How Many Piano Tuners in Lincolnshire? How Evolved AI® helps us answer seemingly impossible questions.
Tuning Into Problem Solving: The Fermi Challenge from Chicago to Lincolnshire?
Evolved AI® Answers Impossible Questions
So, how many piano tuners are there in Lincolnshire? Take a few seconds to make a guess. Pretty difficult, no? If you’re trying to ‘work out how to work it out’, you’re in good company. People who’ve tackled this question before range from new data scientists to students from the University of Lincoln… to Nobel Prize winners .
Italian-born American scientist and Nobel Prize winner Enrico Fermi is hailed as one of the most important nuclear scientists of all time . Now a little more famous as a character in the celebrated movie Oppenheimer, Fermi began his career as a mathematician and statistician and developed his famous problem ‘How many Piano Tuners are there in Chicago?’ whilst teaching at the University of Chicago [1,2]. The premise was to help students learn to work towards an unknown solution . The students are asked to think about what things they need to know to answer the question . Then, using information that can be easily obtained (such as the population of the city) and logical reasoning, they are able to make assumptions about the answers that are not so easy to obtain . The approach focuses on combining those estimates to create an answer to an otherwise ‘unknown’.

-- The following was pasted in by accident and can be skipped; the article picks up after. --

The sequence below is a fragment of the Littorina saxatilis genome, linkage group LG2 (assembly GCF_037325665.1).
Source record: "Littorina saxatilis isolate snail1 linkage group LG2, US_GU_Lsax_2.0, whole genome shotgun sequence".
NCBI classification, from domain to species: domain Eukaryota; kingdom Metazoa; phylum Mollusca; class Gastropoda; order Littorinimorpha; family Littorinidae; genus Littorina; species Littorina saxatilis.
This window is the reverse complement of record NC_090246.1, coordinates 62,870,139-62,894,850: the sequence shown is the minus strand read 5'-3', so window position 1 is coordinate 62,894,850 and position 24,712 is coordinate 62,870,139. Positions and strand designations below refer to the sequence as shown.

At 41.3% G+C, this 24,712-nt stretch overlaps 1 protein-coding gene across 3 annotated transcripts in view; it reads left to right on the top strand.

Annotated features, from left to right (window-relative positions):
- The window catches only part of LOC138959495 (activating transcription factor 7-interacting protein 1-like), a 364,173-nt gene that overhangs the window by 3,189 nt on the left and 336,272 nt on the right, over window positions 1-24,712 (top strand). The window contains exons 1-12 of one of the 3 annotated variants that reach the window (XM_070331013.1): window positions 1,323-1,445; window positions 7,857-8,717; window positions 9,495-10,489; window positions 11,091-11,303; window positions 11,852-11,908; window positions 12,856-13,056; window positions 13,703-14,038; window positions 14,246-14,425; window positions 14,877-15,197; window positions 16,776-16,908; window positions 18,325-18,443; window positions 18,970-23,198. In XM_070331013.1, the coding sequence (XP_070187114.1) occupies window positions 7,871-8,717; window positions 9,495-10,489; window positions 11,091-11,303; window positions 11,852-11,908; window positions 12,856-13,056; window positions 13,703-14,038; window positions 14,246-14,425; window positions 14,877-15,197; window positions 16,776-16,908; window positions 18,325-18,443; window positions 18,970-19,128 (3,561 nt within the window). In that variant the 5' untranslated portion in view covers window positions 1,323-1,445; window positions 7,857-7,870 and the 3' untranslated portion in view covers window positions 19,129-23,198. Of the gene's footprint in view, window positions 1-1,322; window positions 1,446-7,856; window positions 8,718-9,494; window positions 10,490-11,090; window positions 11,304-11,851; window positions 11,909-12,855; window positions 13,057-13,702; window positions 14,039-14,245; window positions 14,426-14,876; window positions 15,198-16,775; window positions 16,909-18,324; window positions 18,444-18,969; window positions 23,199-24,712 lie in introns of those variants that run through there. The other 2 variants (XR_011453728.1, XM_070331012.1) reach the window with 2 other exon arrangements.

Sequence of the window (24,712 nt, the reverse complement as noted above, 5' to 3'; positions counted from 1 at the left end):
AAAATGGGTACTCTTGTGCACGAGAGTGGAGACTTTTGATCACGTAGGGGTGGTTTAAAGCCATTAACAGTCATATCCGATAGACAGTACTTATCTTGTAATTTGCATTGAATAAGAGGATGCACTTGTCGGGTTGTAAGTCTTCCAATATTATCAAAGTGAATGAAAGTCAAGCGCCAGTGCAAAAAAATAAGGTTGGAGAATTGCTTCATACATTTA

Doug Hubbard, an American decision scientist, expanded on Enrico Fermi’s method of estimation with his development of Applied Information Economics (AIE) . This approach integrates Fermi’s techniques with advanced statistical methods, such as Monte Carlo simulations and Bayesian analysis, to address complex problems in various fields, including finance and policy analysis [6,7].
This problem is now used as an interview question by universities, consultancies, and tech companies alike to understand a candidate’s problem-solving and critical-thinking skills . At Lone Star Analysis (LSA), this problem is used to train all our new starters.
Back in September, Lone Star Analysis had a slot/stall/starring role at the University of Lincoln careers fair. We wanted to do something fun. So rather than asking students to ‘Guess the Number of Sweets in a Jar?’ we instead asked students, ‘How many Piano Tuners are there in Lincolnshire?’.
Evolved AI® to the Rescue
Lone Star Analysis (LSA) is an international company that specialises in applied decision intelligence. We provide predictions and develop solutions injected with Evolved AI® to help people make smarter decisions. Often these decisions involve problems which are highly complex, surrounded by uncertainty, have missing or poor data, and the outcomes are mission critical. LSA is successful at this due to its ability to account for uncertainty. It’s helped our customers tackle big challenges across a spectrum of problems, including in defence, healthcare, and sustainability – we’ve even worked for NASA .
LSA starts with software that formalises Fermi’s principle – asking for the Big Question, which can be answered by a series of Little Questions®. By working backward (with the people who need to know the answer), it is possible to quickly understand the key factors that influence the final answer – and their interrelationships within the problem.
But going beyond even Fermi, at LSA, we recognise that both the present and the future isn’t one fixed point but is a range of possibilities. Thus, when accounting for each influencing factor, LSA ask five key questions:
- What would the answer be typically?
- What would it be as low as 1 in 10 times?
- What might it be as high as 1 in 10 times?
- What will it never be lower than?
- What will it never be higher than?